(Courtesy of Frontier magazine, University of British Columbia)
Forget what you may have heard about anthropology: it is not solely a science of lost cultures, dusty relics and ancient peoples. This widely misunderstood discipline provides a critical link to contemporary history, and its contributions to preserving and advancing culture cannot be understated — especially in nations as diverse as Canada. That's why, for the past 60 years, the Museum of Anthropology (MOA) at UBC has been building relationships with Indigenous communities and working closely with them on cultural renewal projects.
"Unlike other museums, we have always tried to democratize our practice, and work directly with communities to represent communities and let communities represent themselves," says Anthony Shelton, Director of MOA, who for more than five years has overseen a $55.5-million renewal of the Museum entitled A Partnership of Peoples. "The Partnership brings together, strengthens and consolidates some of the research that we've been doing for a very long time."
The Renewal Project focuses on four areas of research including visual culture, museum studies, language and new technology. Showcasing the best of new technology, MOA has partnered with three First Nations groups — Stó:lõ Nation, U'Mista Cultural Society in Alert Bay, and Musqueam Indian Band — to co-develop the Reciprocal Research Network (RRN), a revolutionary Web-based network connecting the northwest collections of 12 partner organizations, including the Smithsonian Institution in the U.S., and Oxford and Cambridge in England.
Providing online access to the collections enables Indigenous communities to both restore and strengthen their cultural identity. For many Aboriginal communities, this is the first time they will see materials and objects that were previously scattered in museums across Canada and the world, rendering them unknown and inaccessible to the communities that created them.
"The RRN provides a mechanism to digitally repatriate Indigenous collections and archives," says Shelton, who notes that instead of physically removing material from the place, electronic versions can be created that provide an active resource in the Network's database. "This will create, over time, a different arena in which researchers and people in the originating communities interact."
Even before the development of the RRN database, Shelton believes that MOA has been a pioneer in transforming research patterns, forging new relationships between researchers and universities, and between museums and the originating communities. For example, the disappearance of Indigenous languages up and down the B.C. coast has long been a concern to communities and researchers at UBC and elsewhere.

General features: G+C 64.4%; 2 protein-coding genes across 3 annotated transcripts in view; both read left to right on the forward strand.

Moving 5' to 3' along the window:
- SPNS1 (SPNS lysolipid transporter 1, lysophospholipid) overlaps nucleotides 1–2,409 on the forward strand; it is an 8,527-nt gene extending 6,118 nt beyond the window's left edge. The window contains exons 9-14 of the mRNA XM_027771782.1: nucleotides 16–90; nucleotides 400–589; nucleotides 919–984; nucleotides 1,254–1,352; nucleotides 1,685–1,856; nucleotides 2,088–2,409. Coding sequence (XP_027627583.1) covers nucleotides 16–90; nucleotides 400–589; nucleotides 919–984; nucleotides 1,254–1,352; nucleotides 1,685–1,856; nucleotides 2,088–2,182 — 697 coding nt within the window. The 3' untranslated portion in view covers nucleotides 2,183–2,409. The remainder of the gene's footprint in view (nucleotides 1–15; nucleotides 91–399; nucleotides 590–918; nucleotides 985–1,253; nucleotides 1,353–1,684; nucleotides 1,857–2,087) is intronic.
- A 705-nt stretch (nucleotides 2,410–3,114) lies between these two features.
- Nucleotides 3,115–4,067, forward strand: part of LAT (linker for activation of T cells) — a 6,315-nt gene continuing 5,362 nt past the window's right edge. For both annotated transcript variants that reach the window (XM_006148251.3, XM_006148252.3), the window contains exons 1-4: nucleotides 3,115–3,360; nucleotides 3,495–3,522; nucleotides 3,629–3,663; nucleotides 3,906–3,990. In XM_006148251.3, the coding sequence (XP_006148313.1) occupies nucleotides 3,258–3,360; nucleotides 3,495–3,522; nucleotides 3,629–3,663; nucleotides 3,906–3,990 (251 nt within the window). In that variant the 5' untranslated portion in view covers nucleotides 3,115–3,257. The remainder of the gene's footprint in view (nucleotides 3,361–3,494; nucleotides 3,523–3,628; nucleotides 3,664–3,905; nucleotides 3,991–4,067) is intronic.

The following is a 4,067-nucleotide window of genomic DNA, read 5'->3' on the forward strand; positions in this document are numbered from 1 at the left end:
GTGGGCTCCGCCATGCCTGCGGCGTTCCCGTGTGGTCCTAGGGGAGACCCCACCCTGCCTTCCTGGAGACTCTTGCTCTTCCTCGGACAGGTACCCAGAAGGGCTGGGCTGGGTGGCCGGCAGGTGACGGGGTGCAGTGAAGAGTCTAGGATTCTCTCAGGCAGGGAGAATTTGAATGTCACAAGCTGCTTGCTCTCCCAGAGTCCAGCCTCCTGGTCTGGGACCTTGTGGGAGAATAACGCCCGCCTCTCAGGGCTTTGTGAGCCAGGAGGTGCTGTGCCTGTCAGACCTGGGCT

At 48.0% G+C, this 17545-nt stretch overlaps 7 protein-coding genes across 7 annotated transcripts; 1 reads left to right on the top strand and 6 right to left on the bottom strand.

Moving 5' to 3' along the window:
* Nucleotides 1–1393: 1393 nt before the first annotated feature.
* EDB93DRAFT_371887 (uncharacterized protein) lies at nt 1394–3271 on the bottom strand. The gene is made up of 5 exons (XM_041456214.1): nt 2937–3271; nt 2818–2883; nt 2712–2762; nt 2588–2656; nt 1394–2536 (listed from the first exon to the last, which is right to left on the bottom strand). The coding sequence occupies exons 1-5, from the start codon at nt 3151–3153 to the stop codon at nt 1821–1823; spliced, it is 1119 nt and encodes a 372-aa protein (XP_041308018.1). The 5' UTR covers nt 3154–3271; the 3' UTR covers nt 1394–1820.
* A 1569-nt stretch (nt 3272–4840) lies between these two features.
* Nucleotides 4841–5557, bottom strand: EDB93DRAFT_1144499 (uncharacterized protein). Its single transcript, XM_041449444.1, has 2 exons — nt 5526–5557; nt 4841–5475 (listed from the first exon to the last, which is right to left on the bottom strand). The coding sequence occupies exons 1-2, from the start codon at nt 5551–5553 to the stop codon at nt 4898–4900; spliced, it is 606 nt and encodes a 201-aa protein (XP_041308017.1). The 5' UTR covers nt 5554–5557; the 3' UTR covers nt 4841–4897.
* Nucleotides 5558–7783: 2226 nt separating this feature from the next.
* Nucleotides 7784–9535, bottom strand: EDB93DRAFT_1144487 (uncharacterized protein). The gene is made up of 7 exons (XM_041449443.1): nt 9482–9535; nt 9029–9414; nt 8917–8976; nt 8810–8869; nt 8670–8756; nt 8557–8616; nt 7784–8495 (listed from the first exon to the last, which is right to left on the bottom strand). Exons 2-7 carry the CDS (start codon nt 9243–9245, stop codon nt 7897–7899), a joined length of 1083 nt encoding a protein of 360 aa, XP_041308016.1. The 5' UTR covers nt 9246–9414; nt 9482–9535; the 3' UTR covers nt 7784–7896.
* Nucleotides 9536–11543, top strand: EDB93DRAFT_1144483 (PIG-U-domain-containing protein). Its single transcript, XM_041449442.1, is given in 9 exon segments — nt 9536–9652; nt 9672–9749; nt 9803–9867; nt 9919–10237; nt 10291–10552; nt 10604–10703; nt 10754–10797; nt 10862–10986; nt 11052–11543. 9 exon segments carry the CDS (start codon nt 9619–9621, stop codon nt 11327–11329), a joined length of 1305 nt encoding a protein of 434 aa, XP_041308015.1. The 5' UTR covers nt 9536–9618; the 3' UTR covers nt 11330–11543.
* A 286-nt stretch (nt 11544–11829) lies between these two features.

The fragility of language challenges the very notion of conserving oral history, but UBC and MOA are doing their part in keeping Indigenous language alive. The renewal project houses new recording studios and sound booths that will be a useful resource for both Indigenous communities and researchers.
"UBC has a number of projects, a number of different courses on different Aboriginal languages," says Shelton. "Consequently, UBC course leaders would be able to use MOA facilities to teach and do research on these languages."
A number of Indigenous communities have used the sound booths to discuss their thoughts on MOA's collections. With permission, MOA has recorded these conversations as a way to aid communities to re-encounter parts of their own culture and also as an archive for future generations.
"In terms of the Museum itself, we can start recording Indigenous language terms for our collections," Shelton says. "We can look at the ethno-linguistic classification of objects, which can open whole semantic universes of which they are a part. We haven't been able to do this before."
The decolonization of knowledge is something Shelton hopes the museum will start to achieve as it becomes a resource for Indigenous communities. To this end, a new hybrid space within the Museum houses the multiversity galleries. Some 16,000 objects in the collection that were previously difficult to view, along with their interpretations, will now be optimally presented for the public. The interpretations are a product of the Museum's collaboration between curators and communities, which Shelton says has generated a new thesaurus of criteria based on community preference rather than museological dictates.
Ultimately, the Museum's relationship to Indigenous cultures has three dimensions: an academic dimension based on research and teaching; a community dimension structured around social and community-based issues and research projects; and a public dimension as Western Canada's premier museum of global arts and cultures.
Museum exhibitions serve to engage the public, provide a platform for teaching, and inspire new research questions. Shelton is confident the Partnership of Peoples project will enable MOA to continue its important work as a leader in anthropological research and a showcase for living history and contemporary culture.
The Museum of Anthropology (MOA) at UBC is Canada's largest teaching museum. It is renowned for its extensive Northwest Coast collection and its commitment to providing collaborative insight into Indigenous cultures around the globe. A Partnership of Peoples has received funding from the Canada Foundation of Innovation, the Government of British Columbia, Koerner Foundation and additional support from UBC.